Given that I’d spent last week crowing on about the need for academia to be more public-facing in its work, taking part in this week’s UCC Wikipedia editathon provided me with an opportunity to turn some of that bluster into action. The purpose of the event was to take what we had been researching as part of our Masters and use it to improve the quality of related Wikipedia pages. While this seemed a simple enough task, I wanted to take some time and think about how and why we use Wikipedia in relation to research. In pitching the assignment to us, our tutor had warned us of the difficulties of researching while working on a zero-hour contract with a college. When your ability to work is dependant on library and journal access that can be revoked on a bureaucratic whim, Wikipedia seems less like the bête noire of scholarship, and more like a sensible, open-access place to start research. And in truth, this is a much more honest depiction of our relationship to Wikipedia – while I’m not going to copy and paste text from a page into an assignment, I often use it as a way to find sources that I wouldn’t otherwise come across on JSTOR or other databases.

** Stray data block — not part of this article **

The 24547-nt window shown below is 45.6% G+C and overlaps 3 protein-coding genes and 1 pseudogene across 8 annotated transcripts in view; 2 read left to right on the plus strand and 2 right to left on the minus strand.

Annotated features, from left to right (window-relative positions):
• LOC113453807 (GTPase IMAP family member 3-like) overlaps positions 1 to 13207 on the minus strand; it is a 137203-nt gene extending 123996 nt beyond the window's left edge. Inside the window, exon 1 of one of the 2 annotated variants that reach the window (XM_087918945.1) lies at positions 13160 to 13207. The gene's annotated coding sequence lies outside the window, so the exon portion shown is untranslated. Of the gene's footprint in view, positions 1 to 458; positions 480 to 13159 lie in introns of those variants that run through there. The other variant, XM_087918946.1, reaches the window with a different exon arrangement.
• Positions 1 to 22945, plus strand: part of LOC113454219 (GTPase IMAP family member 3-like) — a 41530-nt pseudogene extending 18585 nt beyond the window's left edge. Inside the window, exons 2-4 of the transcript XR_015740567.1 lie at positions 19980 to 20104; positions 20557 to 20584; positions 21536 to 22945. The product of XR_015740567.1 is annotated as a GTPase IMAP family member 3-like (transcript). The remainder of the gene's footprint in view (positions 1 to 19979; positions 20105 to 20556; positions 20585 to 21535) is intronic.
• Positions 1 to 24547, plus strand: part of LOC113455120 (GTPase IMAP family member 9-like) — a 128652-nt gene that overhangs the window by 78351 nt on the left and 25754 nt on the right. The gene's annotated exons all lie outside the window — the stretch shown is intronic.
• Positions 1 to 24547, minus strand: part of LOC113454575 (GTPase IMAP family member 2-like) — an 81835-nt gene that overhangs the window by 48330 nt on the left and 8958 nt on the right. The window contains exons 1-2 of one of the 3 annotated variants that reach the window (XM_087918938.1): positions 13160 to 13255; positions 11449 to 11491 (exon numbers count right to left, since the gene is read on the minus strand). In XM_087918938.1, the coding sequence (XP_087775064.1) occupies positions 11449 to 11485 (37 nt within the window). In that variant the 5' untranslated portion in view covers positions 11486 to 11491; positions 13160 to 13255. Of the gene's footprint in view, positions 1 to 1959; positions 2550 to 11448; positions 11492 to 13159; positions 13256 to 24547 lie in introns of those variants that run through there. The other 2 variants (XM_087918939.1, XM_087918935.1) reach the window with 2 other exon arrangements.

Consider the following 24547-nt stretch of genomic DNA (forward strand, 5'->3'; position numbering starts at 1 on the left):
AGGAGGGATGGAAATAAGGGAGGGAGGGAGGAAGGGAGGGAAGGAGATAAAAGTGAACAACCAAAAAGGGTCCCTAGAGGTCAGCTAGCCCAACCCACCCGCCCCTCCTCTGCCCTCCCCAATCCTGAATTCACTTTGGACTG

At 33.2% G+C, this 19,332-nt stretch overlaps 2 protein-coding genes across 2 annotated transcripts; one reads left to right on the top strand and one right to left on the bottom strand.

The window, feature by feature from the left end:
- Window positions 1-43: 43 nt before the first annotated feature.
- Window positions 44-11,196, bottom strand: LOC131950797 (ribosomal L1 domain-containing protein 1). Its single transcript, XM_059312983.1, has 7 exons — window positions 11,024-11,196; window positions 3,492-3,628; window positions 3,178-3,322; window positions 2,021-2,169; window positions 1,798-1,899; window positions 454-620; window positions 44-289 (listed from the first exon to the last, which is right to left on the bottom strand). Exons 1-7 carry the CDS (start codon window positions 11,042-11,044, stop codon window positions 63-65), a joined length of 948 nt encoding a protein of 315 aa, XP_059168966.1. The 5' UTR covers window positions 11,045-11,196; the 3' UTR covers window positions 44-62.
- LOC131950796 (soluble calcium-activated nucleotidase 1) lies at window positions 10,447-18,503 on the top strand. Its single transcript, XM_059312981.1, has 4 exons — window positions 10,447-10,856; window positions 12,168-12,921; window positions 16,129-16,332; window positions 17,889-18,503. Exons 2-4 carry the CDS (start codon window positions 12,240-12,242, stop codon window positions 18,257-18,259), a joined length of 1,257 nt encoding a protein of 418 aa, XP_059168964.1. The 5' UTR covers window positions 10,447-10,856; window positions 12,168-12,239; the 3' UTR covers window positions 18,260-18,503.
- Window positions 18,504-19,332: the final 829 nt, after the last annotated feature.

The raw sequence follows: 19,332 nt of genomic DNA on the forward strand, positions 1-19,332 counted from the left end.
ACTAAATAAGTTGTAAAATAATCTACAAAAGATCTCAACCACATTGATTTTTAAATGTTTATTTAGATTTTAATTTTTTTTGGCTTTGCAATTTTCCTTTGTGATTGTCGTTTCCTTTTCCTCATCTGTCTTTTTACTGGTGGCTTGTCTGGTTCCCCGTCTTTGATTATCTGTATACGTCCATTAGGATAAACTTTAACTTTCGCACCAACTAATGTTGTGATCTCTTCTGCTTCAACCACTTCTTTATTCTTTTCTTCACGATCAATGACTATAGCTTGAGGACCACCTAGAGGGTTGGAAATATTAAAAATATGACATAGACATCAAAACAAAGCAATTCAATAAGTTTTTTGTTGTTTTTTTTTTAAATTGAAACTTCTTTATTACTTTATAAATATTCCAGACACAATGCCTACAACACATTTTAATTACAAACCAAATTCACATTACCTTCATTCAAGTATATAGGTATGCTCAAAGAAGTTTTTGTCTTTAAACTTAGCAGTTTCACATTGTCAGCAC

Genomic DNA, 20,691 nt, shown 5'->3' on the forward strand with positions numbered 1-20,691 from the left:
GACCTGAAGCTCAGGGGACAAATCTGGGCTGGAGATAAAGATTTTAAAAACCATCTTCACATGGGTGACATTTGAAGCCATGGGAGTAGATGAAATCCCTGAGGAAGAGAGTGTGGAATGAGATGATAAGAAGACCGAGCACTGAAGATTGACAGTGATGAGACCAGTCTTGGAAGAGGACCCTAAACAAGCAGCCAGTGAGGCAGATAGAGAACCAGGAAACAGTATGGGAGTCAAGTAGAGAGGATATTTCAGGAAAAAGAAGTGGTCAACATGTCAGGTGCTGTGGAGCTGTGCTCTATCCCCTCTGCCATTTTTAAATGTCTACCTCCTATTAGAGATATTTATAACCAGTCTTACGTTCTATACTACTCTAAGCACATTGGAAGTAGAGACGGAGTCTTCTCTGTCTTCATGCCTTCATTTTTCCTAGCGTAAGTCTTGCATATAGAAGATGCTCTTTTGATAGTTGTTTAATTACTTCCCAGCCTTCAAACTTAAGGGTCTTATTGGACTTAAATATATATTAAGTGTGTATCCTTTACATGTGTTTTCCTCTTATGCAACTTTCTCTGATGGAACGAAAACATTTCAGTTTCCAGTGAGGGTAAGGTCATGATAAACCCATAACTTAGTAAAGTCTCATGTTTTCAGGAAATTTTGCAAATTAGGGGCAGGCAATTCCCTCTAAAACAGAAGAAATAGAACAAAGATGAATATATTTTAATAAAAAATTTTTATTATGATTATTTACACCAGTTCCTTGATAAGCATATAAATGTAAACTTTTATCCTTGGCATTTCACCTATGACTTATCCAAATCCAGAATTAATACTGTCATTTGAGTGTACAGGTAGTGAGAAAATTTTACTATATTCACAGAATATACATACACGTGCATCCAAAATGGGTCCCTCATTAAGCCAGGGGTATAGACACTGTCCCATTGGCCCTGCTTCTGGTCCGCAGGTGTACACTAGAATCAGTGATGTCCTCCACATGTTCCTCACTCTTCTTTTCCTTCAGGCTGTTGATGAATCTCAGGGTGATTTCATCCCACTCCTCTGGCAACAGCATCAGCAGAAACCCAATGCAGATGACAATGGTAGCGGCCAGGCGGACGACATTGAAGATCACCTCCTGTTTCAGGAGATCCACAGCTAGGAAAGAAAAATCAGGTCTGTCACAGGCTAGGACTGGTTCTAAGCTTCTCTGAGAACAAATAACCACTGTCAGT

Seeing as good citation is something that is useful to me in my use of the site, I decided to try and give a little of that back. In researching Eugene O’Neill’s play The Emperor Jones recently, I’d noticed that the section concerning his influence on black actors was well fleshed out but almost completely lacking in references. I clearly wasn’t the first to notice this, as the section was riddled with  marks, and seemed a prime candidate for deletion.
Determined not to let good writing go to waste, I set about researching the topic, with a view to exposing some of those dusty books on the UCC library shelves to the public eye. This actually proved to also be a valuable research tactic, as I ended up having to read books on subjects I had thought only tangentially related to O’Neill’s work, such as the 1915 American occupation of Haiti, which greatly expanded my understanding of the social and political context he was writing in. And, while I didn’t manage to clear up all of those pesky citation tags, I did manage to improve the overall number of citations on the page by about a third.
For just two hours of work (plus a few more in the library reading up on all of this), I was pleased with the improvement, and I hope the next person who comes along looking for directions to take their research will be find it useful.